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Always never quite right

Square Pegs castCast and Devo

One of the more profound touchstones of my pop-cultural development was Square Pegs, a short-lived sit-com from 1982 that starred, among others, the people that would be better known as Captain Kirk's bastard son (so pretty, so tragic) and Carrie Bradshaw (so tiny, so odd-looking).

The show was my first exposure to a number of things that inspired my devotion for years to come, particularly Devo and The Waitresses. Certain phrases from the show still pepper my conversation to this day. Not bad for a show that was only on for half a season twenty-five years ago. What amazes me is that I’ve retained all this stuff about the show, but I couldn't have actually watched more than an episode or two. But I listened to them all.

In 1982, my family didn't actually own a TV. The last one had finally broken down altogether, and it was a while before my parents felt the need (or had the wherewithal, perhaps, or some combination of the two) to get another. My sister Ellen, however, had a portable TV/radio that could tune into the audio signal of broadcast TV stations. It was kind of a pain, but better than nothing. (And I’m sure she appreciated being able to keep up with General Hospital as much as I appreciated keeping up with Square Pegs. Honestly, I can't even remember what clever bit of marketing inspired me to listen in to a show I couldn't actually see, but I was hooked pretty instantly.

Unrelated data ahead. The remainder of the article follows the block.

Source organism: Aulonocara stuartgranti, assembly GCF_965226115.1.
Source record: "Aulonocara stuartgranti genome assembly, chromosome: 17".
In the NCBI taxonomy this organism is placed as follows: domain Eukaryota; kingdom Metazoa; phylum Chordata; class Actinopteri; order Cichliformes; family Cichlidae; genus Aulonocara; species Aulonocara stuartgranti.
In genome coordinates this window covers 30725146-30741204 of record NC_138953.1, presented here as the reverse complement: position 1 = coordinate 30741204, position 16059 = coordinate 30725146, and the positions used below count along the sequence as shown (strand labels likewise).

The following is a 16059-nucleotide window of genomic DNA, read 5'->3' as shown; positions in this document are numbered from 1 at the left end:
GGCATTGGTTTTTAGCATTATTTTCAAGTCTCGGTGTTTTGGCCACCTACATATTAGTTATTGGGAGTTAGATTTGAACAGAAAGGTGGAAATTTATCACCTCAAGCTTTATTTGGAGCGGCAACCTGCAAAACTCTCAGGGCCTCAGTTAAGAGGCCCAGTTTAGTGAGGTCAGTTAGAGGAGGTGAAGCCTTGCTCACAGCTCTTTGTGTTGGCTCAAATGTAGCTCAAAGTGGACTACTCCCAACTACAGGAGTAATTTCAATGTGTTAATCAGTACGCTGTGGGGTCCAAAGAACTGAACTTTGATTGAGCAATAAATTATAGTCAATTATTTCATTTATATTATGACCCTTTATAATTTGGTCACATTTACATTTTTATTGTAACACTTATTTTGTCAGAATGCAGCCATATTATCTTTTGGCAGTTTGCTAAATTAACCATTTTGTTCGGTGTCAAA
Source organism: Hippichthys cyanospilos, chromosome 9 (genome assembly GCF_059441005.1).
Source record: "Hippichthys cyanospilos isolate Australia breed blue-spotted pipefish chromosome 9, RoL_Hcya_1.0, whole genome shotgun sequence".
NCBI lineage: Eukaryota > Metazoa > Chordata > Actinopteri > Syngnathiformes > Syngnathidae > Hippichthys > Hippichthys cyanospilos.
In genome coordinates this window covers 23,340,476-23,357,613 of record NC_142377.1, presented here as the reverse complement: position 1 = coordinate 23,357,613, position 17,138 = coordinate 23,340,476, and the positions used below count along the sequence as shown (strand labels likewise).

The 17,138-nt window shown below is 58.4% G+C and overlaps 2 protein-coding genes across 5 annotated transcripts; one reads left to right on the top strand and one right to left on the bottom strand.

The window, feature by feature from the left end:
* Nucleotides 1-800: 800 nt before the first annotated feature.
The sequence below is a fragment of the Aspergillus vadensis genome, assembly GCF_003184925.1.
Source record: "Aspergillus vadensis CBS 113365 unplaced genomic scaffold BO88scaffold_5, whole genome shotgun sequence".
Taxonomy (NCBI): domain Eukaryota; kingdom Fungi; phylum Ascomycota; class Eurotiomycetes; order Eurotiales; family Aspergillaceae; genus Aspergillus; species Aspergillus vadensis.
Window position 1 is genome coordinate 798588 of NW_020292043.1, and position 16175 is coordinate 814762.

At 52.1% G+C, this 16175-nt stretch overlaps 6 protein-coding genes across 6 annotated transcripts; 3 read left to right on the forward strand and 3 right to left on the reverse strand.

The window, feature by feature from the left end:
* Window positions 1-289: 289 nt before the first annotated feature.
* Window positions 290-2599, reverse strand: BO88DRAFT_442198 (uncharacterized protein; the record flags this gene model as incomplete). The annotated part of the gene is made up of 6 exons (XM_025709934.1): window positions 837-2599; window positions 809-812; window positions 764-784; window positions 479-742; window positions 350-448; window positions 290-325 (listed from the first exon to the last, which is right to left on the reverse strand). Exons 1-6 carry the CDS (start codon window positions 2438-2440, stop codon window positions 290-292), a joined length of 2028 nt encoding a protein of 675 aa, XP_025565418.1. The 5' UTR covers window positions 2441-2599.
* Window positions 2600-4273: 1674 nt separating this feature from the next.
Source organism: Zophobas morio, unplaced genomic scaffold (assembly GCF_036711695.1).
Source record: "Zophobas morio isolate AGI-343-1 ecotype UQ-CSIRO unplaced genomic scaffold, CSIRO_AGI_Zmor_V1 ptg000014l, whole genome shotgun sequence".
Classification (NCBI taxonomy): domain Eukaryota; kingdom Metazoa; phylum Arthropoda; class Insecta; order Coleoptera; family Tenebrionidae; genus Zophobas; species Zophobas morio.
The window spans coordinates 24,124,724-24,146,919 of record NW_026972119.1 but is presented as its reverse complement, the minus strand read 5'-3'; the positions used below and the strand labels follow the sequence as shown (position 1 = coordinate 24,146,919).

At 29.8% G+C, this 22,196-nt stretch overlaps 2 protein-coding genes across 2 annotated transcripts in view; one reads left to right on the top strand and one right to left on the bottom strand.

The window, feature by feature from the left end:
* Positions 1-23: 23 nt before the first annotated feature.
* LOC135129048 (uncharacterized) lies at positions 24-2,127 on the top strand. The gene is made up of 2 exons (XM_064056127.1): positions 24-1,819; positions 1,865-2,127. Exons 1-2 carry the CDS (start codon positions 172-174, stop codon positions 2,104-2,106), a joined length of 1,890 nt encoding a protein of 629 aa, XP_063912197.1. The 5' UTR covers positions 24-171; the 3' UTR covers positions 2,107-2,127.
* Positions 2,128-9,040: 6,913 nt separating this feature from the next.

It's been odd having such vivid memories of sounds and dialogue without accompanying footage. I know I saw a couple of episodes — probably when spending the night at my friend Eddie's house — but for the most part my visual memories of the show are more delicate than the rest. Thanks to the magic of YouTube, though, that’s starting to change. Last night I stumbled across the episode I most wished I had seen when it was first on: the one where Devo (Johnny Slash's 9th favorite band) played at Muffy Tepperman's New Wave bat mitvah. Bliss!

The scripted jokes and the accompanying laugh track are painful, of course, but there are all kinds of charming little details in there that I still love. I hindsight, I love the quirky, watered-down version of 80s culture that was sanitized for TV, but still hints at interesting things must have inspired it. I love the throwaway gags, like how John Densmore from the Doors is the drummer for Johnny Slash's band, and how LaDonna, the cool black chick, can identify gefilte fish that came out of a jar. And even now, Devo still seems beautifully eccentric.

The WaitressesAnd here's a bonus for you: the ass-kicking theme for the show by The Waitresses: Square Pegs (buy more)

Since I never actually saw the Square Pegs pilot (just listened to it), I never saw the Waitresses perform, and for years I mixed them up with the equally sassy Josie Cotton, who performed in another other pinnacle of watered-down 80s New Wave teen comedy, Valley Girl. (My obsession for that movie and its soundtrack is a story for another day, perhaps.) But they're like totally different. Totally!

Extra bonus: the first song performed by Johnny Slash's band, Open 24 Hours: Tired. Totally Tired

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